Asche the Next Chase Utley Marcus Hayes Proclaims

Howard Smith-USA TODAY Sports

Because comparing rookies to Hall of Fame candidates never unreasonably raises expectations

Since he broke onto the scene as a top prospect in the Phillies org a year ago, Cody Asche has been drawing comparison to current Phillies second baseman Chase Utley.  On some level it makes sense, they are both white, both infielders, both left-handed, both have been praised for their work ethic.  Marcus Hayes of the Daily News Sports decided to take this one step further.


Philly.com ran the article with the title "Cody Asche could be new Chase Utley", which is pretty bad, the actual title though was "Eventually, Asche should be a leader for Phillies".  The title is bad, but the article is even worse.


EVERY GOOD team has a Cody Asche.


Every good team has an unproven prospect trying to win a job out of spring training and profiles as a good but not great player. Cardinals - Kolten Wong, Reds - Billy Hamilton, Red Sox - Jackie Bradley Jr., Mariners - Brad Miller, and I am out of guys, not to mention I would take all 4 of those guys over Asche, but moving on.


The Phillies have been a pretty good team for a pretty long time.  No team in history has more losses, but the current Phillies epoch has only two losing seasons in its last 13.  That was last season, and it was the result of $40 million of the payroll - Roy Halladay and Ryan Howard - idling on the disabled list.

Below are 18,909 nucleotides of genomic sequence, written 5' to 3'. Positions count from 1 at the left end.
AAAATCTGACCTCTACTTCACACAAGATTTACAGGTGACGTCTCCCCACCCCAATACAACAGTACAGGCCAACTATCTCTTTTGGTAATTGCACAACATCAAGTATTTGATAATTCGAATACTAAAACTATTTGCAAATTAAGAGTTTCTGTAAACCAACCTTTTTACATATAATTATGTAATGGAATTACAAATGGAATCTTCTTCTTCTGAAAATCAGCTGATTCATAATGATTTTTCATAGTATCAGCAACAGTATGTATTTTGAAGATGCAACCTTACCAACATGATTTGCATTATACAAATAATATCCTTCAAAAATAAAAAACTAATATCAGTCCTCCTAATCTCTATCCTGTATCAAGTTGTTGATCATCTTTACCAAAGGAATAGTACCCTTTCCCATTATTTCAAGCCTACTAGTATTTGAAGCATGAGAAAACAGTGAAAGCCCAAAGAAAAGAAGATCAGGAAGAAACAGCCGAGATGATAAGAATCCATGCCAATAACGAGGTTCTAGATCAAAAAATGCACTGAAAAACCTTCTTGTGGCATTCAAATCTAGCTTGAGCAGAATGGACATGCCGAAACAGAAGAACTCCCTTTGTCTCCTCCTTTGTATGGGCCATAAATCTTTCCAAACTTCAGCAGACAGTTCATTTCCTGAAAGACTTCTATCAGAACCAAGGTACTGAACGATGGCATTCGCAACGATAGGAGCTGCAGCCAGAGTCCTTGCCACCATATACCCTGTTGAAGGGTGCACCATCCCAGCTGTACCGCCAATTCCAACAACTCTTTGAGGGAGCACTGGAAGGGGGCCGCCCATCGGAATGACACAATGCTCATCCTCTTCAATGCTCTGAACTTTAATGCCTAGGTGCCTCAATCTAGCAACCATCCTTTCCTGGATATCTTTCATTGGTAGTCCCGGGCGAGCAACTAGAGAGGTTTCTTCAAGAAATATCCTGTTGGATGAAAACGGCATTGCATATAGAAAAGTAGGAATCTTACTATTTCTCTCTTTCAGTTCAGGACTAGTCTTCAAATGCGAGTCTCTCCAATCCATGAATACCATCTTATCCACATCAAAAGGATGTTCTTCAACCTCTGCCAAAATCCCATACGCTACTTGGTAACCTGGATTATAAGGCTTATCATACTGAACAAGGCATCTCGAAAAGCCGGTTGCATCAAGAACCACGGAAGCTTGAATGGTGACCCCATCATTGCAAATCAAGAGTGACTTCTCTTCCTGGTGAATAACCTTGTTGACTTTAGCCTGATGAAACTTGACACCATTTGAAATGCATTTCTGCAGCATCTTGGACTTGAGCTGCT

Schmenkman reached out with some good stats on this and a plea for Hayes to look to sanity:

They also have the 9th most wins in MLB history.  Teams with similar franchise W-L%'s (within 5 points): Mets, Brewers, Rangers, Orioles, Rockies, and Marlins.  Teams more than 5 points worse: Mariners, Padres, Rays.  And while they had a 30-year period (1919-48) with an incomprehensible .371 W-L% (i.e. like going 60-102 every year for 30 years), in the other 101 years of their history they have a winning record.  And over the last 40 years (the entire lifetime of a good portion of Mr. Hayes' readers), only 7 of the other 29 teams have a better record. So please - stop perpetuating the hackneyed "losingest team" bit that gives every negadelphian an excuse to wallow in self pity.  Ancient history.


Why the long run of relevance? Talent, to be sure, along with two fine managers and some brilliant front-office decisions.


Phillies win totals the last 13 seasons 86, 80, 86, 86, 88, 85, 89, 92, 93, 97, 102, 81, 73.  That is a long run of also ran followed by a peak and then crash and burn.  I am glad someone figured out that the 2013 Phillies purely failed because two guys who were already hurt were hurt, not the rest of the poor roster construction including aging players and gaping holes in RF and at 3B.  As for the relevance, the managers and the front office deserve some credit, but talent is the reason, it is almost 100% of the reason they have been good.


Perhaps just as important, since 2001 the Phillies have had a homegrown sheriff in the clubhouse, a template of professionalism and performance; a Derek Jeter, or a Chipper Jones.